Congratulations on your decision to move here. Our experience was while the logistics were quite overwhelming at times, soon after our arrival we knew that it had all been worth it to live here in this wonderful place. I wish you the very best for your move.

      Here is the contact information for the person who sold us the golf cart:

      Miguel Angel Alvarez del Castillo
      Cell Phone: 333.809.9979
      email: maacpat@prodigy.net.mx

      Miguel speaks English…although not fluently. My impression is that he frequently obtains golf carts from a connection of his and sells them.

      When we arrived we found it very difficult to find a golf cart for sale. By chance we were passing his street when I noticied one in his driveway with a “for sale” sign. Beyond Miguel, I was not able to find any other source here at Lakeside. However, there are at least a dozen or so of us driving the streets so other people may be helpful once you arrive if Miguel is not able to provide you with a cart.

      Most of us drive without a license plate, without any form of registration, and without insurance. I have recently noticed 2 or 3 carts with plates, which I hope is not the beginning of a trend that will spoil it for the rest of us.

      By the way, you cannot drive the cart on the main highway…only the side streets. For us, that works as we can get anywhere we want in Ajijic. However, we cannot get to Chapala by golf cart.

      If you are all set with a rental or purchase, great. If not I strongly recommend the Access Chapaal Team. I recently recorded a testimonial for their website. Having owned numeroeus homes of the years in the States, I can unequivically state that the people at Access are the very best…very ethical, very responsive, and continually helpful and supportive even after we moved in.

      Wishing you the best,
      Steve

      reply

    • Louisa Hart

      Jan 03, 2013

      I have a golf cart for sale if yoiu need one. If not, please pass the word along
      that I have one for sale! Thanks

      reply

      • alice poltrock

        Jan 30, 2014

        Hola LOUISA
        Do you still have the golf cart for sale. I live in Ajijic, moving to LaFloresta soon and want a golf cart for my dog and I to get around the village. Please email me at address above if you have it or if you know anyone who may have a used one for sale.
        Thank you,\
        Alice Poltrock

        reply

        • alice poltrock

          Jan 30, 2014

          Hola,
          Yes I need a covered golf cart, preferably used. My email address is
          apoltrock@ymail.com

          reply

    • Steve Seligman

      Jan 03, 2013

      Hello Shirley,

      Glad to refer you.

      Mguel Angel Alvarez del Castillo
      maacpat@prodigy.net.mx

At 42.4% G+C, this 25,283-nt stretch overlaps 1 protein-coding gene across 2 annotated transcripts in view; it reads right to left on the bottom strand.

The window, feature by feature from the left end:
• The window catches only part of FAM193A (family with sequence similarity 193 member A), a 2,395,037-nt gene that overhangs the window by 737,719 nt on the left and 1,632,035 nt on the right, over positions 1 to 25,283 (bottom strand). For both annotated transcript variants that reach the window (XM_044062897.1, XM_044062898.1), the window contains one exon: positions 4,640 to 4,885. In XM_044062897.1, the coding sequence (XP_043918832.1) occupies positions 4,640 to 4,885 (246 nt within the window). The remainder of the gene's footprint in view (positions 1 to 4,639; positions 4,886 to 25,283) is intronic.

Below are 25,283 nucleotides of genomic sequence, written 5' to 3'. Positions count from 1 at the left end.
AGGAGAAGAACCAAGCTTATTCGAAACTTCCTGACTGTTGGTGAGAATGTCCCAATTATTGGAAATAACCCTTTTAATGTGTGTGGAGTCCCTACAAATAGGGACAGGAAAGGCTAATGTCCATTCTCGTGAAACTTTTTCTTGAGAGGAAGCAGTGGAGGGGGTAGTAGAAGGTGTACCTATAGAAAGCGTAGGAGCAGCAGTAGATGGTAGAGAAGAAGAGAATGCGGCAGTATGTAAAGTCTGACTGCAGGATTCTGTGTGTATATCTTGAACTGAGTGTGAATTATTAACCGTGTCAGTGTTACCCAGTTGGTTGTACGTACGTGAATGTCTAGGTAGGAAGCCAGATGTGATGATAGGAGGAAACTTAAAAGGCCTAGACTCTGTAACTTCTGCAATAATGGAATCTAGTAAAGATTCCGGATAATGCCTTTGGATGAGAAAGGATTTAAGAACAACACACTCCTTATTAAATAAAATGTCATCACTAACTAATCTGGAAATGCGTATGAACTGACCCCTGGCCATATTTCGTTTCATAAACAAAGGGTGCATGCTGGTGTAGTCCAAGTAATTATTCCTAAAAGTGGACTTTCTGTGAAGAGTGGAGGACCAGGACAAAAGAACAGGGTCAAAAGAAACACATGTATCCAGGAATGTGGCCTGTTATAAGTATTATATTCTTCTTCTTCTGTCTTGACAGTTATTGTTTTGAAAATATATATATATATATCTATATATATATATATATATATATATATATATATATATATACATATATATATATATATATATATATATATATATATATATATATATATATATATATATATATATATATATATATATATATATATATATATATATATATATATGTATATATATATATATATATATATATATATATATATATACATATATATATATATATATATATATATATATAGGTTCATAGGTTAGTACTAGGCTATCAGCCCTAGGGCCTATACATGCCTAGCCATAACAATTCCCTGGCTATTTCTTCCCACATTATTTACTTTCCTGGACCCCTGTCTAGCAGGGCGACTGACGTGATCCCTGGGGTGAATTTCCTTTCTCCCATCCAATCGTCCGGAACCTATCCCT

Cell Phone: 333.809.9979

      Miguel sells golf carts from his home. He usually has one or more available. At this time he has two for sale. He profecient in English and is a real gentlemen. I found him to be a pleasure to do business with and his prices seemed quite fair to me.

      When you contact Miguel, let him know that I referred you.

      Best wishes,
      Steve

      reply

  2. Steve Thomas

    Jul 27, 2013

    Hi Steven,
    I was happy to read your report about the Chapala area. I lived there in 2007 and loved it. For the last few years I’ve been living in Davao City, Philippines and have been working an English teacher. I have been considering a move back to the USA, but my wife is a Filipina and doesn’t like cold weather or the desert. And after 5 years in the hot and muggy Philippines, I have no interest in Florida or South Texas. I remembered the climate of Chapala was warm and dry, and had enough green to satisfy someone from the tropics. When I showed my wife pictures of the Chapala area she became very interested, but was concerned about safety. I don’t have contact with anyone in the area anymore so I was happy to read your post.

    Thanks,
    Steve Thomas

    reply

  3. Pete Saavedra

    Jul 22, 2014

    Glad to hear that all foreigners are not consumed by negative thoughts about safety in mexico. Crime is not just focused in mexico,it happens in very aflunent areas in the U.S.

    reply

  4. Claudia Johansen

    Aug 26, 2014

    Thanks for the lead on golf carts. We are moving from Ecuador at the end of Sept, I will be in the area Sept 11-13 to find us a place to land. We are very interested in securing a cart. as my husband can not walk well….

    reply

  5. marie ely

    Feb 17, 2016

    Hi Steve! So glad that you and your wife are enjoying retirement. Please email me if you get a chance.

    reply